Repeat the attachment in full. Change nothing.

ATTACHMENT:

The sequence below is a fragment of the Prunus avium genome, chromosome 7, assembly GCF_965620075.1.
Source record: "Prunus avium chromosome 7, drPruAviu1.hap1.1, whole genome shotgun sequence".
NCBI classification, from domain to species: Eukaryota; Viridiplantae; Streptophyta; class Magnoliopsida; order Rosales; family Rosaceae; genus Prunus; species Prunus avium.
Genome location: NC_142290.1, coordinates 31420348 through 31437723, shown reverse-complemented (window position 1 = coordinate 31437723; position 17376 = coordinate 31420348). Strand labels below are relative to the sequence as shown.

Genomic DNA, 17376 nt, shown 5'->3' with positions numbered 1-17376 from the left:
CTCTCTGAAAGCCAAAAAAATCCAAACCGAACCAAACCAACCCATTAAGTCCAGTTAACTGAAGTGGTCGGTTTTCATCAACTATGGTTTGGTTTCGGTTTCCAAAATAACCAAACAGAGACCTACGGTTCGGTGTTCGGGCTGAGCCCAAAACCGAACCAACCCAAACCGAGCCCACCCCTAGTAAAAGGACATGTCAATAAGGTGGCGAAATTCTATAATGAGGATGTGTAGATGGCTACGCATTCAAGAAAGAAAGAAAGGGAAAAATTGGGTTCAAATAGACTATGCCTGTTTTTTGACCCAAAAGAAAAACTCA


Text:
The sequence below is a fragment of the Prunus avium genome, chromosome 7, assembly GCF_965620075.1.
Source record: "Prunus avium chromosome 7, drPruAviu1.hap1.1, whole genome shotgun sequence".
NCBI classification, from domain to species: Eukaryota; Viridiplantae; Streptophyta; class Magnoliopsida; order Rosales; family Rosaceae; genus Prunus; species Prunus avium.
Genome location: NC_142290.1, coordinates 31420348 through 31437723, shown reverse-complemented (window position 1 = coordinate 31437723; position 17376 = coordinate 31420348). Strand labels below are relative to the sequence as shown.

Genomic DNA, 17376 nt, shown 5'->3' with positions numbered 1-17376 from the left:
CTCTCTGAAAGCCAAAAAAATCCAAACCGAACCAAACCAACCCATTAAGTCCAGTTAACTGAAGTGGTCGGTTTTCATCAACTATGGTTTGGTTTCGGTTTCCAAAATAACCAAACAGAGACCTACGGTTCGGTGTTCGGGCTGAGCCCAAAACCGAACCAACCCAAACCGAGCCCACCCCTAGTAAAAGGACATGTCAATAAGGTGGCGAAATTCTATAATGAGGATGTGTAGATGGCTACGCATTCAAGAAAGAAAGAAAGGGAAAAATTGGGTTCAAATAGACTATGCCTGTTTTTTGACCCAAAAGAAAAACTCA